Blog author: ken.larson
Tuesday, April 20, 2010
By

Last night I got a phone call from a polling organization that wanted to ask me some questions about local “upcoming elections and issues.” I listened to the introductory remarks politely but soon found myself persuaded to ask a question.

“Where are you calling from?”

If you don’t have call blocker, or an answering machine and still pick up your phone from time to time, you likely have listened to “Tina” or “Amy” from a remote area of Bombay or a Manila suburb try to sell you a re-financing deal or a scheme to eliminate your credit card balance. I can’t help but engage these callers and usually, indiscriminately ask them from where they’re calling.

“South Dakota,” the young male voice answered.

Hmmmm, I wondered. “How long have you been working for this company?”

“Two months,” he replied.

“Well, I can barely understand you, so please speak clearly.”

We agreed to continue and I was told it would take 13 minutes. The questions were all over the place, and it became clear that the young man was unfamiliar with how to pronounce some of the names of persons, places and things he was asking me about. Do you “support; very strongly, strongly, not very strongly, not at all.” It went well enough until he got to a question that required him to say the word incumbent. He fumbled it a couple of times but I was able to understand what he was trying to pronounce so I interrupted.

“In-cum-bent,” I said slowly. Then I asked him if he knew what the word meant.

“No, I’m sorry, I don’t,” he replied shyly.

“How old are you?” I asked.

“Eighteen,” he replied.

“Are you in high school?” I asked.

“I’m a freshman in college,” he replied boldly.

I told him to listen carefully and took the next minute to define what an incumbent was and relate the word to the work he was doing in polling potential voters as to questions of whom they would support or vote for in the upcoming elections. I added that at eighteen years of age he was likely to be an eligible voter and knowing what the word incumbent meant seemed to me a minimal necessity of his civic duty. I also told him to take the script home and practice reading it more smoothly, and finding out what words like incumbent meant.

I told him to improve his skills and maybe he could be advanced at the little company he was working for. It was good advice.

But I wondered as I hung up the phone, as you may be wondering now. How many 18 year olds like this voted in November 2008.


  • http://www.characters-with-character.com Michael

    Ken,

    It sounds as if your advice was given in a courteous and charitable manner. At least the young man was working, no doubt for minimum wage and perhaps while he was attending college is virtuous.. The fact that he seemed to take your counsel is hopeful.

  • Chris

    Ken,

    As someone who routinely teaches high school students in our local church on issues ranging from theology to economics, I am continually dismayed by the sheer dearth of intellectual capital coming from the 15-23 age group. Do not get me wrong, I am only 29 myself, but I am appalled that so many either cannot understand basic terminology or use it in a properly contextualized sentence.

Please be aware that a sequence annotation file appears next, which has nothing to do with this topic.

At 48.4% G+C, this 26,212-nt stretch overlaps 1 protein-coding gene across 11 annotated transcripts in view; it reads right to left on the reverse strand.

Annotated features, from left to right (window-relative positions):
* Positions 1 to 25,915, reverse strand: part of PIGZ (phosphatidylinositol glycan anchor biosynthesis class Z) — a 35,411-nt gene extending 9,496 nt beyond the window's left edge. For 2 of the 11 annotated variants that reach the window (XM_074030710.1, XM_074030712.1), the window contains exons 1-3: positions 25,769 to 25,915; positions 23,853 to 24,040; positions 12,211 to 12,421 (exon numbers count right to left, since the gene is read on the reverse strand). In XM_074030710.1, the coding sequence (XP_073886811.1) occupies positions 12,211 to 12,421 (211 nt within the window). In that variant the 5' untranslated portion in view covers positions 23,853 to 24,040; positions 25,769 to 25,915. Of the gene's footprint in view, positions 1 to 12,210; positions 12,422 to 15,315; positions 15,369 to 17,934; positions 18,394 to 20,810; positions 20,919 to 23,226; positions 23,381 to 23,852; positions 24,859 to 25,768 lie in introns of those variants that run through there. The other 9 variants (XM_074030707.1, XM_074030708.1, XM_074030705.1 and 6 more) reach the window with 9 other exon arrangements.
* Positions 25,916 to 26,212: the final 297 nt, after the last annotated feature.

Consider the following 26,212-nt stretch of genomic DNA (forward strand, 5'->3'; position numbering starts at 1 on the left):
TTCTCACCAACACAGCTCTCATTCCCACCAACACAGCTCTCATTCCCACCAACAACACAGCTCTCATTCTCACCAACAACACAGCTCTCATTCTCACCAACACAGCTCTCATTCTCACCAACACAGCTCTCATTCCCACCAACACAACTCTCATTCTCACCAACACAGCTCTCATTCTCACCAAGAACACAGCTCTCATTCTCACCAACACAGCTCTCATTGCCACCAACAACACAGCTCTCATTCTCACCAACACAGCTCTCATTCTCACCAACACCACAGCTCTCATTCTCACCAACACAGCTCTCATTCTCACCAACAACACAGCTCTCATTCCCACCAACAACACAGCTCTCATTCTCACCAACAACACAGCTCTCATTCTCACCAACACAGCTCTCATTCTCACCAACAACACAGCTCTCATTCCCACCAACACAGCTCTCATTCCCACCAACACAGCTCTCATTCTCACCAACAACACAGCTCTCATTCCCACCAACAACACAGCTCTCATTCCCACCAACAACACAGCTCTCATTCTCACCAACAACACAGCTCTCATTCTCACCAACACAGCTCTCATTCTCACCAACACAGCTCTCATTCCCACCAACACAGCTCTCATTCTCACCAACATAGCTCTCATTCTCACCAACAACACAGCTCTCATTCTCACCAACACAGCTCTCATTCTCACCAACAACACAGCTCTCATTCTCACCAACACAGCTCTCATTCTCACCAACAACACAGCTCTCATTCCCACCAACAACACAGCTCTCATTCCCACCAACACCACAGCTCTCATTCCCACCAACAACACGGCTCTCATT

Thanks for taking the time to guide this young man. He will be thankful a decade from now.

  • Patrick Powers

    Ken,
    Yes, it’s a shame that our young people remain in a fictional, virtual reality. A modest change to minimum wage and child-labor laws would alleviate some of that.
    I am tempted to concur with Boston College’s Dr. Peter Kreeft’s observation that the next St. Paul is probably a Moslem youth today.

  • Nathan Barton

    Being a South Dakotan myself, I too doubt this young man was working in-state for one of the few public-opinion/polling companies (which we do have). Although I deplore SD public schools (PS-K-12-HE), they are superior to that of most of the rest of the Union, and with our recent political history in the state, “in-cum-bent” is going to be in most 18-year-old’s vocabulary, especially if hired for this kind of job and not just working in BK or at a c-store. (Although SD does enjoy one of the three lowest unemployment rates of the Fifty.) Of course, he MIGHT be an enrolled member of one of the ten tribes in the state, which might explain both his accent and his lack of knowledge – BIA-supported schools, even if locally operated, are quite variable in product. I can tell you that almost certainly you did not talk to one of our home-/cyber-/privately-schooled high school graduates here in-state. My own 18-year-old son would not and could not hold a job like that one (poll taker) because his own political opinions and knowledge are far too divergent from the norm and he tends to be very intolerant of a lack of intellectual rigor, whether in a text, a teacher, a cyber-classmate, or a convention or caucus delegate. He didn’t vote in ’08 – he is just 18 now – but his vote in ’10 and ’12 will be highly informed and carefully thought out – and very likely will consist of a lot of “None of the Above” – he has a low tolerance for stupidity in candidates, also.

  • http://www.reenchantment.net Ken Larson

    Nathan: It was clear to me that the call was from South Dakota. And if you go to http://www.americancivicliteracy.org/resources/quiz.aspx you’ll discover that a general failing in education characterizes the entire nation. To take away your doubt on that other matter, I asked specifically whether he was a member of a tribe to which there was a negative response. And he didn’t have an accent, he just mumbled. Please try to persuade your son to be more tolerant of those lacking intellectual rigor; otherwise he may find life very lonely. Peace!